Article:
Operation Warp Speed and Preparing for COVID-19 Vaccine
As a COVID-19 vaccine becomes closer, the big questions are who will get it and when? There has been some talk about it being widely available very soon, but most of the potential vaccines are not in clinical trials yet. Once a vaccine (or vaccines) becomes available, though, distribution should happen very quickly.
Massive Effort to Develop a Vaccine
Operation Warp Speed (OWS) is a government program consisting of a partnership between several Department of Health and Human Services (HHS) agencies. It includes the Centers for Disease Control and Prevention (CDC), National Institutes of Health (NIH), Biomedical Advanced Research and Development Authority (BARDA), and Food and Drug Administration (FDA). The Department of Defense (DoD) is also part of the operation.
OWS oversees the nearly $10 billion allocated to various pharmaceutical companies for the development and production of a vaccine. Unlike coronavirus tests, which are very limited, HHS reported that 14 vaccine candidates have been chosen and are under development (over 100 were proposed).
The plan is to narrow that number down to about seven promising candidates for clinical trials.
Funding many different developers is an effort to speed up success and also allows for several different technologies to be used, including viral vector, nucleic acid, and protein subunit vaccines.
It is the administration’s assertion that individuals will have low or no out-of-pocket costs for the coronavirus vaccine, but like flu vaccines and COVID testing, it is likely that insurers and government health care payers will be charged.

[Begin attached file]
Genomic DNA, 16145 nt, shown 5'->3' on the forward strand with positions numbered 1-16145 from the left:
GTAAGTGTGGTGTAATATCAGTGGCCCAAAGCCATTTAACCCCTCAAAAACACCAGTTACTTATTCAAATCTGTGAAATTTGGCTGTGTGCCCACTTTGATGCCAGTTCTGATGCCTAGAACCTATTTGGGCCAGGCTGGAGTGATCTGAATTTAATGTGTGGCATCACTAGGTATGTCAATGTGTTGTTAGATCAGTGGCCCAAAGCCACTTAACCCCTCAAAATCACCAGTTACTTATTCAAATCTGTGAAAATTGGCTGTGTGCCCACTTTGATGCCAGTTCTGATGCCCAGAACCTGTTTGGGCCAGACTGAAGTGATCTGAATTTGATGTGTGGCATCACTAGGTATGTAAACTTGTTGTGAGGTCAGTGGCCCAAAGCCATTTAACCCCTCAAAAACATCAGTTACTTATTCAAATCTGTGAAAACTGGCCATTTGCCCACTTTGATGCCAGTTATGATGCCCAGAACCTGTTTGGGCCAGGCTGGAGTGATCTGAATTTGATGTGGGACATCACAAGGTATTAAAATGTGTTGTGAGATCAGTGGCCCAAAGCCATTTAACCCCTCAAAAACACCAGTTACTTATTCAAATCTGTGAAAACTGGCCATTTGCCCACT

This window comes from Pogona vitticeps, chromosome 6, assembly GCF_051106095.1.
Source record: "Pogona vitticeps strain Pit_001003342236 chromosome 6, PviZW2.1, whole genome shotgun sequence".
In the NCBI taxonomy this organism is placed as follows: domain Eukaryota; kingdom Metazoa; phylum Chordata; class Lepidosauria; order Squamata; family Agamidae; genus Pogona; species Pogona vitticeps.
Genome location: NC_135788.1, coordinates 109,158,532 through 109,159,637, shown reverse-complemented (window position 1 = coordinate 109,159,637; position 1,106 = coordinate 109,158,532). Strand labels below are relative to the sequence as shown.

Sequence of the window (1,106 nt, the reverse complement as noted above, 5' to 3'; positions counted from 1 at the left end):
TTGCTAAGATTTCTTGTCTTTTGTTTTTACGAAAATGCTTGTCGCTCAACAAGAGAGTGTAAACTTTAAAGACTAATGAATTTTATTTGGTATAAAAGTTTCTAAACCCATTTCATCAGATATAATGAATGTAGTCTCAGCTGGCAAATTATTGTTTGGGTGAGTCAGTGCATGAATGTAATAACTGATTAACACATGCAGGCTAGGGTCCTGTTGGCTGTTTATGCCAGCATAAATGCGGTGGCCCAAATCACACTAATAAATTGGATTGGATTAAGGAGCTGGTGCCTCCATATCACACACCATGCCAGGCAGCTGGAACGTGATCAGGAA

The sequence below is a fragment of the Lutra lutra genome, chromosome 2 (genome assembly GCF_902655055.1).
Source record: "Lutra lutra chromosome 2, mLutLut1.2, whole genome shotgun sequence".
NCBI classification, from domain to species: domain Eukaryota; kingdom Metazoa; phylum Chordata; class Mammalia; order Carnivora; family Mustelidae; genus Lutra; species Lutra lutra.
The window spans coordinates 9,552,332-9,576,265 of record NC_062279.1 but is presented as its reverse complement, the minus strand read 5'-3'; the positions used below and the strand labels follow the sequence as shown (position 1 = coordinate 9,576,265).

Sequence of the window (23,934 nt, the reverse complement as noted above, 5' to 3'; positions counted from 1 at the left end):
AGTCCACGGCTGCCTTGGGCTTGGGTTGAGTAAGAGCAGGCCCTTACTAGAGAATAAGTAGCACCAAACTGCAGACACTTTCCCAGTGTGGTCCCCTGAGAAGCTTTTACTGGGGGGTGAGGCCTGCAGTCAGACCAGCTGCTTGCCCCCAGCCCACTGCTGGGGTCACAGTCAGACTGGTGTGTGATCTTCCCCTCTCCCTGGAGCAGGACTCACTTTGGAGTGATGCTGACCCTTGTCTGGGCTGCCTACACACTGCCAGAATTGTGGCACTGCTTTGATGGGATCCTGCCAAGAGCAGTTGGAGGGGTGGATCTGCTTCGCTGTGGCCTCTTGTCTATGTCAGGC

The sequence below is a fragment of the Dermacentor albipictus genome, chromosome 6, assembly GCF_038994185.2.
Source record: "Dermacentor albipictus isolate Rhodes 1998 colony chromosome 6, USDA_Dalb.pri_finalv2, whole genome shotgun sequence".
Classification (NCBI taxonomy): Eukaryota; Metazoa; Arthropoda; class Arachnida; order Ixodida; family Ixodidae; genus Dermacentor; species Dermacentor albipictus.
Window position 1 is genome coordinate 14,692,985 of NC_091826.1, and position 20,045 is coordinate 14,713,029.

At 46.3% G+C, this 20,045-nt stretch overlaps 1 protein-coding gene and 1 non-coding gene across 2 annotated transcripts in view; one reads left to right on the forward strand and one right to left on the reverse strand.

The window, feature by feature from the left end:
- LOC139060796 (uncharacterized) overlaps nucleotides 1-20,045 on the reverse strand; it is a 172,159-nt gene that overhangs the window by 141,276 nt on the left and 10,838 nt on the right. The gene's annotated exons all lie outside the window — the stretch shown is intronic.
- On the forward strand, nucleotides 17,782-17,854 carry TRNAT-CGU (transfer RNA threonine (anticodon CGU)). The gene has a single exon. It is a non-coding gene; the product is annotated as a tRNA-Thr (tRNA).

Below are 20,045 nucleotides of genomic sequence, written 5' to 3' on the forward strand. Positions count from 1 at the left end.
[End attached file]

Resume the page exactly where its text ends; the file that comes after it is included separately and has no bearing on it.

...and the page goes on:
Medical billers and coders will need to stay aware of any new codes issued by the Centers for Medicare & Medicaid Services (CMS) and American Medical Association (AMA).
Insurers may also have their own submission requirements and limitations on what they will cover, so again, billers must make sure that all claim submissions meet any requirements specific to vaccines.
Because of the rush to get the vaccine delivered, as soon as an approval or emergency use authorization (EUA) is issued, there will likely be medical codes submitted for use, but these may not be effective immediately.
For billing purposes, it is important to make sure the date of the service is after the code becomes effective, or the claim will be denied, even though the code would be correct should the vaccine be given on the date that the claim is sent in.
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